Brexit indecision causing market tunnel vision

The UK government remains deeply divided on what a Brexit deal should look like even as the eleventh hour draws near.

Earlier this week the shadow Labour Brexit minister Keir Starmer said that Labour would torpedo a UK free trade deal that is now being backed up EU Chief negotiator Michel Barnier. It raises a big question mark over the prospects of the deal if it came into the House of Commons for a vote. 

The Canada-style proposal envisages no tariffs on imports and nearly avoids checks on imports. At the same time extreme Tory Brexiteers find Starmer’s ideas of closer ties with Europe unacceptable leaving little hope for middle ground.
Markets remain jumpy over the issue, particularly forex markets where the pound is pushed lower every time it raises its head a bit with the threat of the no-deal Brexit remaining the main concern. However, despite not being able to form a coherent trend higher the pound has also not seriously declined over the last year, instead trading in a bit of a tunnel between 1.1 and 1.15 against the euro. 

And, while Teresa May is frantically working to ensure favourable deals with other trade partners such as African and Asian countries, most notably China, the government is in the process of drawing up a plan B, a contingency that assumes a hard Brexit.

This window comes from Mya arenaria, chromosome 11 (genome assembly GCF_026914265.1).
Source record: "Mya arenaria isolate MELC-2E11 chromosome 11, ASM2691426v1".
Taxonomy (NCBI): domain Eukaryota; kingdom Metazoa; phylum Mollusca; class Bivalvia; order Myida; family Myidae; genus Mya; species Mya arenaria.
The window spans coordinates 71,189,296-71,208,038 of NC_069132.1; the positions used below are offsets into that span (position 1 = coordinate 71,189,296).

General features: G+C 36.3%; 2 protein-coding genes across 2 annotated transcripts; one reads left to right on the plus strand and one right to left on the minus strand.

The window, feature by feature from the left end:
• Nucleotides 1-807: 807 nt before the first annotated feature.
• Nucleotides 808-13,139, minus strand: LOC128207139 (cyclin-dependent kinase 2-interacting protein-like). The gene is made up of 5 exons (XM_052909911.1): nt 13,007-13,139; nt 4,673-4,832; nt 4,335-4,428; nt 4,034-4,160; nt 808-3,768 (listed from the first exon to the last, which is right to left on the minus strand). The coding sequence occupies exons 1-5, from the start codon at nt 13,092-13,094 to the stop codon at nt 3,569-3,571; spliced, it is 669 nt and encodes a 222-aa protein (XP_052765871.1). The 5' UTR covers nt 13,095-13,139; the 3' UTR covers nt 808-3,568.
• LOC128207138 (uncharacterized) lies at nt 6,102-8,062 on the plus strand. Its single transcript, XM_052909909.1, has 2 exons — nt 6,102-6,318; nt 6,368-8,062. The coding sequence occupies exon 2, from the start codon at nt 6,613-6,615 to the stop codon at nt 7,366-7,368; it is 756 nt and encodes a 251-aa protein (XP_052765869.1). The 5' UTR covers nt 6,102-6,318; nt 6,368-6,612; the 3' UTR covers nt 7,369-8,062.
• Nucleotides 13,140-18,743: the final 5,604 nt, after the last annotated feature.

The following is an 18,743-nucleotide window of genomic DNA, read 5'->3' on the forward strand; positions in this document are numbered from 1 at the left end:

As the Treasury gets ready for the UK autumn budget, Chancellor Philip Hammond is expected to avoid large-scale tax increases and spending cuts. 

The stock market is finding it harder and harder to trade upwards in the face of a looming no-deal Brexit. While on the one hand the slight weakening of the pound is helping UK exporters and an overall bouncy mood in US stock markets is also providing some upward lift, overall too large a segment of companies is going to be affected by Brexit for the FTSE 100 to hold its ground. 

On a six month basis the index has declined 7.22% compared with the Dow Jones Industrial Average which has bounced up 4.8% during the same period.

There is also the danger that many overseas investors are starting to sit on the side lines to see what the outcome of all this wrangling will be. There are very obvious fears that a drop in the pound occasioned by a hard Brexit or even an unfavourable deal could wipe out gains between now and March. 

This is focusing the minds of non-sterling investors including overseas funds, and removing some important buying activity from the market.

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